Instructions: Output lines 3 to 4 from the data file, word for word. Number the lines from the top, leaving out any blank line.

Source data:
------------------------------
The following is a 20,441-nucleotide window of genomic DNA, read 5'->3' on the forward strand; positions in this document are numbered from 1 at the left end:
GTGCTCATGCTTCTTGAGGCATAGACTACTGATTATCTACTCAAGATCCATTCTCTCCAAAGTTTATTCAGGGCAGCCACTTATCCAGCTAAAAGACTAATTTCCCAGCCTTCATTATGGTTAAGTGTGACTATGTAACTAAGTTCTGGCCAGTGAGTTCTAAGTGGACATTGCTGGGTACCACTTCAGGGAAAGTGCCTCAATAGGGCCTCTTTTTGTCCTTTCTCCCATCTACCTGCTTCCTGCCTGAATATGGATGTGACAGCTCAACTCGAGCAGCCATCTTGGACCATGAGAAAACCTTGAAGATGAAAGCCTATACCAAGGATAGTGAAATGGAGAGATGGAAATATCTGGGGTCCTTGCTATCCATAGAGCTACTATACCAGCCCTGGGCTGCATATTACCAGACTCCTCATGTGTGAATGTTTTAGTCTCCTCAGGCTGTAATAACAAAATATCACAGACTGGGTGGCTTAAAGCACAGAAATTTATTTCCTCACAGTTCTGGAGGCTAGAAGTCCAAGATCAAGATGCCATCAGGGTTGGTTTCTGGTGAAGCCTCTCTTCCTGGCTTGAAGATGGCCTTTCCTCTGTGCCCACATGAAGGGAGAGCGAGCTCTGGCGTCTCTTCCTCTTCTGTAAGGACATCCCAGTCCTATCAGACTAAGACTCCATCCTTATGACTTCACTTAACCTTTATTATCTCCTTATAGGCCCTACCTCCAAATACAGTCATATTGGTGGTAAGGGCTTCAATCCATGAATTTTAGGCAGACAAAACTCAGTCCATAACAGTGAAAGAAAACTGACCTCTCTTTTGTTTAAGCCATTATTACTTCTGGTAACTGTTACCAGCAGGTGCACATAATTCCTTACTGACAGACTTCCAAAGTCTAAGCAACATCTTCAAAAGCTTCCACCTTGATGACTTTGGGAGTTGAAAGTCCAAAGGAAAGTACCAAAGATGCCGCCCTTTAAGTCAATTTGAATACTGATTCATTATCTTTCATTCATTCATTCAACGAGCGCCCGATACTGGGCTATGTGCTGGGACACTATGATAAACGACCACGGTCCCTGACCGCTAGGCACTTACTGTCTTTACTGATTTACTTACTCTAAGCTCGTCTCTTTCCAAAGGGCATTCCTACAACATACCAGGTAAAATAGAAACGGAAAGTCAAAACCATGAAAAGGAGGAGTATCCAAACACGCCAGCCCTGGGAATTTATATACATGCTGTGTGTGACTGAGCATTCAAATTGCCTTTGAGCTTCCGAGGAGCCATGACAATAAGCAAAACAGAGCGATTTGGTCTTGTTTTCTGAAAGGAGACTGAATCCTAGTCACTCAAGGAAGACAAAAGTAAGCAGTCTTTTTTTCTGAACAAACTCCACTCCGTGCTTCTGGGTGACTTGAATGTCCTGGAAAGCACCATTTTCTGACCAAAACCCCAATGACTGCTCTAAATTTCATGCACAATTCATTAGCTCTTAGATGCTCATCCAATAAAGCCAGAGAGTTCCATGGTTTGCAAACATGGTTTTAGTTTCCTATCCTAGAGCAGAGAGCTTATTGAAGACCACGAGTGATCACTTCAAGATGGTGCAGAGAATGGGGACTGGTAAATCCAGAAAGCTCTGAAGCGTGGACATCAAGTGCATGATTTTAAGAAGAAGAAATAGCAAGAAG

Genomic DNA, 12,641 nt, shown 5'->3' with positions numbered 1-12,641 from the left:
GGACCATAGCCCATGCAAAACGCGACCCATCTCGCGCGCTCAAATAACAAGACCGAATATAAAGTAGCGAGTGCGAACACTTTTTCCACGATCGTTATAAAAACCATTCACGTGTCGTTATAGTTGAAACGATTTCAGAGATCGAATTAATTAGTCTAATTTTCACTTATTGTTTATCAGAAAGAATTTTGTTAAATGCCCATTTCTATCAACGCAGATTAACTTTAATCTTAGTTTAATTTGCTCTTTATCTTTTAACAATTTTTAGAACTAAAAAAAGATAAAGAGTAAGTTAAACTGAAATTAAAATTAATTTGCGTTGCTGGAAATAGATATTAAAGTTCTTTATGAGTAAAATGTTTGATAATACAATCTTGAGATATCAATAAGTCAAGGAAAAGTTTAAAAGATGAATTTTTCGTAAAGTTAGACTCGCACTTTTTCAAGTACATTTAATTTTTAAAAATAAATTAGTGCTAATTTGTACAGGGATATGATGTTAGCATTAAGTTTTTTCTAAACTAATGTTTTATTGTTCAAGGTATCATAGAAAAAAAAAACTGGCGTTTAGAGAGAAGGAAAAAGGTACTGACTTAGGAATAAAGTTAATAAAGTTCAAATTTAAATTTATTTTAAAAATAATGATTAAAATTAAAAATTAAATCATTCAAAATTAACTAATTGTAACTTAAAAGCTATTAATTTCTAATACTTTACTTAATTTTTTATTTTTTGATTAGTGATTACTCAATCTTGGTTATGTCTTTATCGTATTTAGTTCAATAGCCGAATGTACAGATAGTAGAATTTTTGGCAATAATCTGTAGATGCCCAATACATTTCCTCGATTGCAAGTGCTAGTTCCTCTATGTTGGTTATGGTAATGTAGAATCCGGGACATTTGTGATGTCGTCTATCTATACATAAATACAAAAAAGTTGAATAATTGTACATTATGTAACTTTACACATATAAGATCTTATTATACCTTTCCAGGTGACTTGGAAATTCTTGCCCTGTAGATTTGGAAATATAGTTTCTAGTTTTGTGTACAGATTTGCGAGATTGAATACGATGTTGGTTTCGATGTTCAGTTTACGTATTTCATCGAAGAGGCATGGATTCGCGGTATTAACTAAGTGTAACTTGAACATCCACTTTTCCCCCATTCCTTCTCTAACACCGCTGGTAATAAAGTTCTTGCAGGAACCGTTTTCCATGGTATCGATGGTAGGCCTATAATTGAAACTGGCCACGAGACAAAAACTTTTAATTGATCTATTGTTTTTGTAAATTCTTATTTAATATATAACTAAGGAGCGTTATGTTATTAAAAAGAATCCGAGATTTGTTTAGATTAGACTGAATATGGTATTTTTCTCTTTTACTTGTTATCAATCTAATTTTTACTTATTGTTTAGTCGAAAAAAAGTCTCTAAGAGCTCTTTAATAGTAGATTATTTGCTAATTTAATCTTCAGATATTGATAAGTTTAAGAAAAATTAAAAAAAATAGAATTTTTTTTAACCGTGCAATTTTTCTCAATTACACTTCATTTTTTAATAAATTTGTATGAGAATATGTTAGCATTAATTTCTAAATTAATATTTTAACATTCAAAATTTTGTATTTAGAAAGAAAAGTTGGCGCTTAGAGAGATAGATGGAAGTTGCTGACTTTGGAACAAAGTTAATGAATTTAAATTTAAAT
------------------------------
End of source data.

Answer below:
Genomic DNA, 12,641 nt, shown 5'->3' with positions numbered 1-12,641 from the left:
GGACCATAGCCCATGCAAAACGCGACCCATCTCGCGCGCTCAAATAACAAGACCGAATATAAAGTAGCGAGTGCGAACACTTTTTCCACGATCGTTATAAAAACCATTCACGTGTCGTTATAGTTGAAACGATTTCAGAGATCGAATTAATTAGTCTAATTTTCACTTATTGTTTATCAGAAAGAATTTTGTTAAATGCCCATTTCTATCAACGCAGATTAACTTTAATCTTAGTTTAATTTGCTCTTTATCTTTTAACAATTTTTAGAACTAAAAAAAGATAAAGAGTAAGTTAAACTGAAATTAAAATTAATTTGCGTTGCTGGAAATAGATATTAAAGTTCTTTATGAGTAAAATGTTTGATAATACAATCTTGAGATATCAATAAGTCAAGGAAAAGTTTAAAAGATGAATTTTTCGTAAAGTTAGACTCGCACTTTTTCAAGTACATTTAATTTTTAAAAATAAATTAGTGCTAATTTGTACAGGGATATGATGTTAGCATTAAGTTTTTTCTAAACTAATGTTTTATTGTTCAAGGTATCATAGAAAAAAAAAACTGGCGTTTAGAGAGAAGGAAAAAGGTACTGACTTAGGAATAAAGTTAATAAAGTTCAAATTTAAATTTATTTTAAAAATAATGATTAAAATTAAAAATTAAATCATTCAAAATTAACTAATTGTAACTTAAAAGCTATTAATTTCTAATACTTTACTTAATTTTTTATTTTTTGATTAGTGATTACTCAATCTTGGTTATGTCTTTATCGTATTTAGTTCAATAGCCGAATGTACAGATAGTAGAATTTTTGGCAATAATCTGTAGATGCCCAATACATTTCCTCGATTGCAAGTGCTAGTTCCTCTATGTTGGTTATGGTAATGTAGAATCCGGGACATTTGTGATGTCGTCTATCTATACATAAATACAAAAAAGTTGAATAATTGTACATTATGTAACTTTACACATATAAGATCTTATTATACCTTTCCAGGTGACTTGGAAATTCTTGCCCTGTAGATTTGGAAATATAGTTTCTAGTTTTGTGTACAGATTTGCGAGATTGAATACGATGTTGGTTTCGATGTTCAGTTTACGTATTTCATCGAAGAGGCATGGATTCGCGGTATTAACTAAGTGTAACTTGAACATCCACTTTTCCCCCATTCCTTCTCTAACACCGCTGGTAATAAAGTTCTTGCAGGAACCGTTTTCCATGGTATCGATGGTAGGCCTATAATTGAAACTGGCCACGAGACAAAAACTTTTAATTGATCTATTGTTTTTGTAAATTCTTATTTAATATATAACTAAGGAGCGTTATGTTATTAAAAAGAATCCGAGATTTGTTTAGATTAGACTGAATATGGTATTTTTCTCTTTTACTTGTTATCAATCTAATTTTTACTTATTGTTTAGTCGAAAAAAAGTCTCTAAGAGCTCTTTAATAGTAGATTATTTGCTAATTTAATCTTCAGATATTGATAAGTTTAAGAAAAATTAAAAAAAATAGAATTTTTTTTAACCGTGCAATTTTTCTCAATTACACTTCATTTTTTAATAAATTTGTATGAGAATATGTTAGCATTAATTTCTAAATTAATATTTTAACATTCAAAATTTTGTATTTAGAAAGAAAAGTTGGCGCTTAGAGAGATAGATGGAAGTTGCTGACTTTGGAACAAAGTTAATGAATTTAAATTTAAAT